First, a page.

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Disrupting OTAs, big name technology vendors and Japanese robot slippers

February 2, 2018
Denis Fortmann

We have some great reads for you this week. First, we discuss if Blockchain has the potential to disrupt the OTA business. Then, we found an exciting opinion article by Jos Schaap, Founder and CEO of StayNTouch about the fact that choosing big names when buying new technology is not always the best idea. And lastly, we would like to introduce you to a traditional Japanese hotel and it´s very own way to integrate robot technology into their daily routine.

Happy reading!

The One Thing That Will Disrupt OTA

Many innovations were supposed to spell the death knell for OTAs. Just one thing: it never happened, and all those consultants and prognosticators were wrong. Is it Blockchain that is supposed to herald the end of the OTAs?

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How will blockchain do this? Supposedly, the distributed, immutable blockchain database, or ledger, will enable sellers (hotels, airlines, etc.) and buyers (travellers) to execute contracts (bookings) without the need for a “trusted” third party. There is just one problem with this thesis: “trust” is not the main reason why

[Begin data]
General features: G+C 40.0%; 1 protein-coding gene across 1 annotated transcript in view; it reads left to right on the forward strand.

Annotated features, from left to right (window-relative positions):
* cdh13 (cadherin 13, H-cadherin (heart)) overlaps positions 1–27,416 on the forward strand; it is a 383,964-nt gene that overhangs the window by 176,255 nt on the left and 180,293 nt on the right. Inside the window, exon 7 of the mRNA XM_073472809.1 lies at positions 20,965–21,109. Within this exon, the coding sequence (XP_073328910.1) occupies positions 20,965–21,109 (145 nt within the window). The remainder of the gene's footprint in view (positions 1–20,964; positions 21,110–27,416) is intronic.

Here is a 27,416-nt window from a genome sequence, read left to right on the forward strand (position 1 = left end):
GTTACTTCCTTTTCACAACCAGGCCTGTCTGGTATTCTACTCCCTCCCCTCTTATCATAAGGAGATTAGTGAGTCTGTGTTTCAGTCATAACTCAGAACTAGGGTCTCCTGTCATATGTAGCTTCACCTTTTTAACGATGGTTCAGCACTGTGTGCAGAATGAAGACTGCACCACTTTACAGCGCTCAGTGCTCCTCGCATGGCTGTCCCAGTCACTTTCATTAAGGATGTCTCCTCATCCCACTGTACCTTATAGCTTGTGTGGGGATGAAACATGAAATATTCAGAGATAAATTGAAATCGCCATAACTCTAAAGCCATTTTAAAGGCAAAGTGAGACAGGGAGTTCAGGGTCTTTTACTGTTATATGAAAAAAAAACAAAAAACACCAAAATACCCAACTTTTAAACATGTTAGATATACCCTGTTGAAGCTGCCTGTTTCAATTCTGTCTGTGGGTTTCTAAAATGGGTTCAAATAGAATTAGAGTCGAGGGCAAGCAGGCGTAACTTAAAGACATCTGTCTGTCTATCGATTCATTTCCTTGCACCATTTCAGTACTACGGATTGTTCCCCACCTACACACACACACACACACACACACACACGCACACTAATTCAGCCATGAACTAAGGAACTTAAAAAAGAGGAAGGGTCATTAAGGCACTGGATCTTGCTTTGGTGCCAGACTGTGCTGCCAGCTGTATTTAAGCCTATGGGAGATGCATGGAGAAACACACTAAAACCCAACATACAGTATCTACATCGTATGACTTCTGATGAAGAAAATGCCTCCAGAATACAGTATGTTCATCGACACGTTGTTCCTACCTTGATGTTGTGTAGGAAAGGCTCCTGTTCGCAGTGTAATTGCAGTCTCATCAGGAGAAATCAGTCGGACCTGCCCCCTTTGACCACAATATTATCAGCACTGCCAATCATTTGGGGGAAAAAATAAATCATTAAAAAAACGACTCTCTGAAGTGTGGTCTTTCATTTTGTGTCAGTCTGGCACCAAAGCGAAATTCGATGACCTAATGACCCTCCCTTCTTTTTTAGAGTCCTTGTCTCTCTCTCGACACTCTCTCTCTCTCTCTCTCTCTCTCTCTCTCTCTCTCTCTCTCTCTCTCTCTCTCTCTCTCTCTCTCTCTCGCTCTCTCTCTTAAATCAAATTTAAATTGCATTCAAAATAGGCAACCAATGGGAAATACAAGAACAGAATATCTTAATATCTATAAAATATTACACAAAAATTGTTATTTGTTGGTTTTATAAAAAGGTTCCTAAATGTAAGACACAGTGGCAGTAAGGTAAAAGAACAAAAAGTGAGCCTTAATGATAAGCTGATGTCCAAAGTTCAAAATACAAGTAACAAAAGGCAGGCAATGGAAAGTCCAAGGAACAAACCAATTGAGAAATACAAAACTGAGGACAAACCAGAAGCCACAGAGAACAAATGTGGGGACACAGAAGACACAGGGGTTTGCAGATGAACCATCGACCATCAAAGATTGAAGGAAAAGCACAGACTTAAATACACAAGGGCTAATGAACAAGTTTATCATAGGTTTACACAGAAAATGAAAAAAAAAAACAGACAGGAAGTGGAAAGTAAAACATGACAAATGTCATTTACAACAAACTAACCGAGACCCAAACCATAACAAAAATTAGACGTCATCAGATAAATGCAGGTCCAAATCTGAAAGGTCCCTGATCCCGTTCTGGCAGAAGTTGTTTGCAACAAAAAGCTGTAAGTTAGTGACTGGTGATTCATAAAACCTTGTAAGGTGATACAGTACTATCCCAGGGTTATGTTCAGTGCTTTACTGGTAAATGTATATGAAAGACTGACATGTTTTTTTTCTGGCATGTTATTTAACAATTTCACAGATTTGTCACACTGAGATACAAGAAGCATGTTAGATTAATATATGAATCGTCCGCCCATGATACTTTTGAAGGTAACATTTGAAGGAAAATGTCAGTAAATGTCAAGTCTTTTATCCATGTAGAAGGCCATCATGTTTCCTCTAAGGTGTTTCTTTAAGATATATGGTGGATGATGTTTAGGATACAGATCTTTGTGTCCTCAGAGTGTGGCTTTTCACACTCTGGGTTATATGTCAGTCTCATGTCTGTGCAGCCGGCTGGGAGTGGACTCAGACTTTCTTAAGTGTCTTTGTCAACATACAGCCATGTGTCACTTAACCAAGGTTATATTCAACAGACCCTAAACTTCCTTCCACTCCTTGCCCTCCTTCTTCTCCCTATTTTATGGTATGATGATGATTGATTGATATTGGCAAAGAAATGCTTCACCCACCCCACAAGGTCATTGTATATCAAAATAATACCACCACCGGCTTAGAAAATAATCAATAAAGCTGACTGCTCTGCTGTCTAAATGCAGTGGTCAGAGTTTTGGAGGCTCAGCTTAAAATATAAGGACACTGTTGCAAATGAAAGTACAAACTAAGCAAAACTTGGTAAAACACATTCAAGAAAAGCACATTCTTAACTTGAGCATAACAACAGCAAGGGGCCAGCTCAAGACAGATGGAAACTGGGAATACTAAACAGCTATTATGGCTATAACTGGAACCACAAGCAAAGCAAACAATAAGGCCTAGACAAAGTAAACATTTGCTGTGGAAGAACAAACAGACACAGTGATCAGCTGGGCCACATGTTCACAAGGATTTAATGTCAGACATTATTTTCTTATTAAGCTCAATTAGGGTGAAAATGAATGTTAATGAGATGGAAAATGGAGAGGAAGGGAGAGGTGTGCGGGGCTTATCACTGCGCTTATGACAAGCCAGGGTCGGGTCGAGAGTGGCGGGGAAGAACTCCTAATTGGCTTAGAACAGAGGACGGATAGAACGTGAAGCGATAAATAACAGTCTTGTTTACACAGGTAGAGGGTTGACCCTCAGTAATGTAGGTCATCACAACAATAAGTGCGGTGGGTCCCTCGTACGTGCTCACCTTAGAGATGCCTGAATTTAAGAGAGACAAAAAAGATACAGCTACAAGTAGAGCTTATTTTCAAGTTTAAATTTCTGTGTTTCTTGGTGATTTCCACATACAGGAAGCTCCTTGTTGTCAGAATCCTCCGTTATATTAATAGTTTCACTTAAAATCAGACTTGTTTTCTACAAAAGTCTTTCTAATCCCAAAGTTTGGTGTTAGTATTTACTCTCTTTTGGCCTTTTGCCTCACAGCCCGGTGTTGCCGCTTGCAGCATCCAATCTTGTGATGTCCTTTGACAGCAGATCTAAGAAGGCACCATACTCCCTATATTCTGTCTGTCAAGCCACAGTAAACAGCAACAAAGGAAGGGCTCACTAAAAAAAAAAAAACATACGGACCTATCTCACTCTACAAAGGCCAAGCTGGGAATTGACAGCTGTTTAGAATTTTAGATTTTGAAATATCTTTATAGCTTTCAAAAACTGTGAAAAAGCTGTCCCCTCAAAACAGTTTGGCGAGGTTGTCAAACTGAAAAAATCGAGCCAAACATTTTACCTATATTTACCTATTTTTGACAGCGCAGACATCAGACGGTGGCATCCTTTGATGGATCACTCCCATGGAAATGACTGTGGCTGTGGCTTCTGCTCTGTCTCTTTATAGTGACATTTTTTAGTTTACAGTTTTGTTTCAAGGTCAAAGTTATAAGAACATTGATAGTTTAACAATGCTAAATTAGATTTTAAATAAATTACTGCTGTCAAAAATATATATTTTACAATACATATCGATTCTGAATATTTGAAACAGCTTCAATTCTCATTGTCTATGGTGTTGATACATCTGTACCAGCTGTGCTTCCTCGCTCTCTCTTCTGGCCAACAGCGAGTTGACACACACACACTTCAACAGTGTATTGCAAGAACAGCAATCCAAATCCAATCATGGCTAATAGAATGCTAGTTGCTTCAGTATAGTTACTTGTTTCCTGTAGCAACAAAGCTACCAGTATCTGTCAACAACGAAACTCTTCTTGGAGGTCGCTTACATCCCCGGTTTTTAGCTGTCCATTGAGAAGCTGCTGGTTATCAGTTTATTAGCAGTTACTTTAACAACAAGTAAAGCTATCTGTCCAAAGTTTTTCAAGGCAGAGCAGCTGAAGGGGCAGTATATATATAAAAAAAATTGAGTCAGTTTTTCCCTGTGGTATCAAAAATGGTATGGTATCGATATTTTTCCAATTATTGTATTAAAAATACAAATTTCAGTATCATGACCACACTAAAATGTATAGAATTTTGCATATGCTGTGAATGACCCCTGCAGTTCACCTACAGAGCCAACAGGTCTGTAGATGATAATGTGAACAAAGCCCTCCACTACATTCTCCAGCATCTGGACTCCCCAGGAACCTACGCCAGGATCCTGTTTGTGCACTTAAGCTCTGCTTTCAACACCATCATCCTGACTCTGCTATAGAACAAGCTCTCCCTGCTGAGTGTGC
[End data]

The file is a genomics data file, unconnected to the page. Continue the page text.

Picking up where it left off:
travellers book with OTAs.

Read on Phocusright

Going Safe May Leave You Sorry When It Comes to Your Hotel Technology Decisions

"Nobody ever got fired for buying IBM equipment." While it is true that large well-established tech brands tend to be more widely adopted and influential, they may not be the best choice for every business, and in fact, could leave you regretting your decision in the long run.

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There are a few companies that have learned from the mistakes of others and have asked the hard questions regarding what today's guest really wants. And guess what? They might not always be the most prominent players, and that isn't necessarily a bad thing.

Read on HospitalityNet

Robot slippers in a traditional japanese hotel

The recently launched ProPilot Park Ryokan, in Hakone, has taken cutting-edge scientific advances to create what must surely be a world-first – self-parking slippers.

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Floor cushions and tables at the ryokan (a form of traditional Japanese inn) have also been fitted with automated abilities, allowing guests to rearrange the furniture as they see fit without having to remember where everything went originally.

Read on Telegraph